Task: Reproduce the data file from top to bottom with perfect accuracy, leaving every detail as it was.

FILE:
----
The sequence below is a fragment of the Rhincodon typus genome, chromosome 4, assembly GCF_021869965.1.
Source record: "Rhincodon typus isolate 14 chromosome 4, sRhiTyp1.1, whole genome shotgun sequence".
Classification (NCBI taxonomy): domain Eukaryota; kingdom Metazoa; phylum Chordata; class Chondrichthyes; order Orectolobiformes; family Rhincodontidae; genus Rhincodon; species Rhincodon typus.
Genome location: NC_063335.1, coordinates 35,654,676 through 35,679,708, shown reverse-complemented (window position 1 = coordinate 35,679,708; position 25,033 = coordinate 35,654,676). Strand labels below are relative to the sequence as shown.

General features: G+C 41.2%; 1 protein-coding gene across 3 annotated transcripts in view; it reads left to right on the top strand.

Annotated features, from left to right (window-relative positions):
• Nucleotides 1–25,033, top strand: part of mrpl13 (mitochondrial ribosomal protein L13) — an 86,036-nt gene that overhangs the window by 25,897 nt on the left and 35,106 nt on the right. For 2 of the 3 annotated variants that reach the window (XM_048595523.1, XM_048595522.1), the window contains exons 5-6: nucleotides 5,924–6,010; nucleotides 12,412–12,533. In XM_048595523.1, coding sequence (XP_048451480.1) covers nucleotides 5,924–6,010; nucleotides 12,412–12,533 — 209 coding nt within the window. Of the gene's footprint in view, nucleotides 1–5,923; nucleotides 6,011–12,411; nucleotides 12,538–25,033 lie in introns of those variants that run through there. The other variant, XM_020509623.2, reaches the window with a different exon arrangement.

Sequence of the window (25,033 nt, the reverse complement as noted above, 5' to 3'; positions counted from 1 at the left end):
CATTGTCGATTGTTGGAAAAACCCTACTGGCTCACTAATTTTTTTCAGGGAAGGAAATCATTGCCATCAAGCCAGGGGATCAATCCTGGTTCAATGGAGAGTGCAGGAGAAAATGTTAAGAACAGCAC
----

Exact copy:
The sequence below is a fragment of the Rhincodon typus genome, chromosome 4, assembly GCF_021869965.1.
Source record: "Rhincodon typus isolate 14 chromosome 4, sRhiTyp1.1, whole genome shotgun sequence".
Classification (NCBI taxonomy): domain Eukaryota; kingdom Metazoa; phylum Chordata; class Chondrichthyes; order Orectolobiformes; family Rhincodontidae; genus Rhincodon; species Rhincodon typus.
Genome location: NC_063335.1, coordinates 35,654,676 through 35,679,708, shown reverse-complemented (window position 1 = coordinate 35,679,708; position 25,033 = coordinate 35,654,676). Strand labels below are relative to the sequence as shown.

General features: G+C 41.2%; 1 protein-coding gene across 3 annotated transcripts in view; it reads left to right on the top strand.

Annotated features, from left to right (window-relative positions):
• Nucleotides 1–25,033, top strand: part of mrpl13 (mitochondrial ribosomal protein L13) — an 86,036-nt gene that overhangs the window by 25,897 nt on the left and 35,106 nt on the right. For 2 of the 3 annotated variants that reach the window (XM_048595523.1, XM_048595522.1), the window contains exons 5-6: nucleotides 5,924–6,010; nucleotides 12,412–12,533. In XM_048595523.1, coding sequence (XP_048451480.1) covers nucleotides 5,924–6,010; nucleotides 12,412–12,533 — 209 coding nt within the window. Of the gene's footprint in view, nucleotides 1–5,923; nucleotides 6,011–12,411; nucleotides 12,538–25,033 lie in introns of those variants that run through there. The other variant, XM_020509623.2, reaches the window with a different exon arrangement.

Sequence of the window (25,033 nt, the reverse complement as noted above, 5' to 3'; positions counted from 1 at the left end):
CATTGTCGATTGTTGGAAAAACCCTACTGGCTCACTAATTTTTTTCAGGGAAGGAAATCATTGCCATCAAGCCAGGGGATCAATCCTGGTTCAATGGAGAGTGCAGGAGAAAATGTTAAGAACAGCAC